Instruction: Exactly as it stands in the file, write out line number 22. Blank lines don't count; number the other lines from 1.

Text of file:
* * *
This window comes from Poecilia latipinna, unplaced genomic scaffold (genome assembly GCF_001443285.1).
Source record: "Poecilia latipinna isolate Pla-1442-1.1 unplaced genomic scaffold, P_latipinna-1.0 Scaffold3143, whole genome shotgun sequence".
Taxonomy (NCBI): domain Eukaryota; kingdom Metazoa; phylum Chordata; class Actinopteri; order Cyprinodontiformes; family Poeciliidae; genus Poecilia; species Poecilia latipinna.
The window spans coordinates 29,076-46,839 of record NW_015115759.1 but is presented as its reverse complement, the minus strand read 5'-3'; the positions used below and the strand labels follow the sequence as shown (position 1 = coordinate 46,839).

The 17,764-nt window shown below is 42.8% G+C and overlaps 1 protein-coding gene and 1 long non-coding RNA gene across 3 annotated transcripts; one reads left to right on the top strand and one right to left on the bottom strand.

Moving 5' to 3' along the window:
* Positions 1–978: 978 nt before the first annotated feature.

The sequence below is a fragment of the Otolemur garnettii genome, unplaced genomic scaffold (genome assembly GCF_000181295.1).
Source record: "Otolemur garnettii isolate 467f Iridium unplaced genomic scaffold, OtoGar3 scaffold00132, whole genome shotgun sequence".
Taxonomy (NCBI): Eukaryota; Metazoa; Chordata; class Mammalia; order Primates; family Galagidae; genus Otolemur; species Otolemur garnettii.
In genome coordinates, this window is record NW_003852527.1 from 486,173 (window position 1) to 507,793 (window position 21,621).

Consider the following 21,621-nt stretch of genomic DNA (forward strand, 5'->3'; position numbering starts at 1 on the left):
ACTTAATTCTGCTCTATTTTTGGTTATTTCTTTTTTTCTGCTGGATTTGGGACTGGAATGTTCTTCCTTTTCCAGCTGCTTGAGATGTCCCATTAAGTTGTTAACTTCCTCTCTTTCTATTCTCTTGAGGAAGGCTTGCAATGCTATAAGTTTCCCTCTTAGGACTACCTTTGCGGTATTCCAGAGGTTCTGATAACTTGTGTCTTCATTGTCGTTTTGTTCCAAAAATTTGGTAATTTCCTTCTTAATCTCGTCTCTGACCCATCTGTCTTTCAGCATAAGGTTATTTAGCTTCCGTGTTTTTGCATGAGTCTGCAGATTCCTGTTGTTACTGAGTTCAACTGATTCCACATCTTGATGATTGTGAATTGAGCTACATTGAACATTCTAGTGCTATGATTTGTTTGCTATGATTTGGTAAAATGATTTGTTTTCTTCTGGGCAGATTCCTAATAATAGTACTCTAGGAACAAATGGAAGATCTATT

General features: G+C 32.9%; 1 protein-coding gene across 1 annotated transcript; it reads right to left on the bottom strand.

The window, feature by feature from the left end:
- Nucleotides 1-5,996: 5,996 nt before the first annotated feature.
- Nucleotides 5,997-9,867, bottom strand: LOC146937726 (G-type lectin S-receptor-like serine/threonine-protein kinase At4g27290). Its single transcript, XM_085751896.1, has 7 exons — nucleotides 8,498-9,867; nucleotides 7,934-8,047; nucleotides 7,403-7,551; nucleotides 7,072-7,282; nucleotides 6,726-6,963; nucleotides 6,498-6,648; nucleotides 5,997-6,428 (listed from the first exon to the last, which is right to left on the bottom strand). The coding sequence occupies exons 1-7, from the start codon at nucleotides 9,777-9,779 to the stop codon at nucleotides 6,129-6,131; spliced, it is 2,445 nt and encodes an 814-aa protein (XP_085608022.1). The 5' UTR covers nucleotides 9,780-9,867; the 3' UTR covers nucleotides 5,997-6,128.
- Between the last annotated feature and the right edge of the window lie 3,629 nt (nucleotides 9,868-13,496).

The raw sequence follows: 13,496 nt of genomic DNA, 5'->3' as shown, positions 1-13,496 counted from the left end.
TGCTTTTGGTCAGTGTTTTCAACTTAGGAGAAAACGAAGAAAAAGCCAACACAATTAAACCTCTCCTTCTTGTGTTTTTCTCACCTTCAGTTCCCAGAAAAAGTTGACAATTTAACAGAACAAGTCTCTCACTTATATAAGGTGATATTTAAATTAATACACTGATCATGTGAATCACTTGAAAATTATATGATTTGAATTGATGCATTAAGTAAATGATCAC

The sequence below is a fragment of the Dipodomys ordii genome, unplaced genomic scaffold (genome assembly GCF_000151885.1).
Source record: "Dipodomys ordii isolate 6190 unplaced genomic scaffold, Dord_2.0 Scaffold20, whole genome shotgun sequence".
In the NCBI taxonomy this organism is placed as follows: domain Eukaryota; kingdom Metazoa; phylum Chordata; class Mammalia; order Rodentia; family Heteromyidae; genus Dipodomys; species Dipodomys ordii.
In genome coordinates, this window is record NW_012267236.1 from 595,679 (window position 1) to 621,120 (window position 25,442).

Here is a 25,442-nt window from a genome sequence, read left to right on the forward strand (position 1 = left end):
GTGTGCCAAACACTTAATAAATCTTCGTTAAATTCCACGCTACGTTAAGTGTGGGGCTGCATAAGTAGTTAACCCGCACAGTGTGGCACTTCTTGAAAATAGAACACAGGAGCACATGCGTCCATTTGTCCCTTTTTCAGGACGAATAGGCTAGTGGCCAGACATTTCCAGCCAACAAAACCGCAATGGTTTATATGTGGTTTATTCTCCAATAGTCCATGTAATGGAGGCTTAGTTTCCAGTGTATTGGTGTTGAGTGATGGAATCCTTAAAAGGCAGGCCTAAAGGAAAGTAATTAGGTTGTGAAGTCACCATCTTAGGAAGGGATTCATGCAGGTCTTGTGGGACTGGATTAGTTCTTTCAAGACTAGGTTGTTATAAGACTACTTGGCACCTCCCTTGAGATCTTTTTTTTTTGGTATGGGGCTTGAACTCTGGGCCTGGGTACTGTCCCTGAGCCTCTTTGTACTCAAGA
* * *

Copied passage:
Source record: "Dipodomys ordii isolate 6190 unplaced genomic scaffold, Dord_2.0 Scaffold20, whole genome shotgun sequence".